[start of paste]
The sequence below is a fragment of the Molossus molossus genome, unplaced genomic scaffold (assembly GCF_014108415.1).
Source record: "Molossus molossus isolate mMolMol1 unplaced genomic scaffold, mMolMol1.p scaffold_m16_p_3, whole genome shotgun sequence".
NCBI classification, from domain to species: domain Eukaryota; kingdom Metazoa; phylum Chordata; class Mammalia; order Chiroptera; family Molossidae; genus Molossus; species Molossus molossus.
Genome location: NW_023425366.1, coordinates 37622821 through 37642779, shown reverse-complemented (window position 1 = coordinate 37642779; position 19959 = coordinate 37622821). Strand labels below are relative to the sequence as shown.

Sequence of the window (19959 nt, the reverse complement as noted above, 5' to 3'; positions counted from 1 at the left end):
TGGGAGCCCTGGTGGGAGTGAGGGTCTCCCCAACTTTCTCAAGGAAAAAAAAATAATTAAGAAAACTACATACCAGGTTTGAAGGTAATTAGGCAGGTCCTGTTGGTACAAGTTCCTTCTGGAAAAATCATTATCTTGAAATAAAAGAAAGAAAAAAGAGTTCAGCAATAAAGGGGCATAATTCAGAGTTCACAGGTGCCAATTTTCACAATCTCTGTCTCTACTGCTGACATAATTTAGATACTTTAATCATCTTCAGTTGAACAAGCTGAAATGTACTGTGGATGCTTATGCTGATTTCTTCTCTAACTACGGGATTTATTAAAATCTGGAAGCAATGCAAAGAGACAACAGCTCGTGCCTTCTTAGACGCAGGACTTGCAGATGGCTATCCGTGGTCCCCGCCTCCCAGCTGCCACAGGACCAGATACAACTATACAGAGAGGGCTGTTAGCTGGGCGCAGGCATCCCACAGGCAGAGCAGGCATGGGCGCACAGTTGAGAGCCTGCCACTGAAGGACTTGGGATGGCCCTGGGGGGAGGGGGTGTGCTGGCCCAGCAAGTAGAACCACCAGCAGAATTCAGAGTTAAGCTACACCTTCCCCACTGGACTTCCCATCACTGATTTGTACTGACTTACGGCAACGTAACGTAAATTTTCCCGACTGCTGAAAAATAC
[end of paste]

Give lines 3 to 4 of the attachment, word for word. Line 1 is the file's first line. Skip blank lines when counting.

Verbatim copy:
NCBI classification, from domain to species: domain Eukaryota; kingdom Metazoa; phylum Chordata; class Mammalia; order Chiroptera; family Molossidae; genus Molossus; species Molossus molossus.
Genome location: NW_023425366.1, coordinates 37622821 through 37642779, shown reverse-complemented (window position 1 = coordinate 37642779; position 19959 = coordinate 37622821). Strand labels below are relative to the sequence as shown.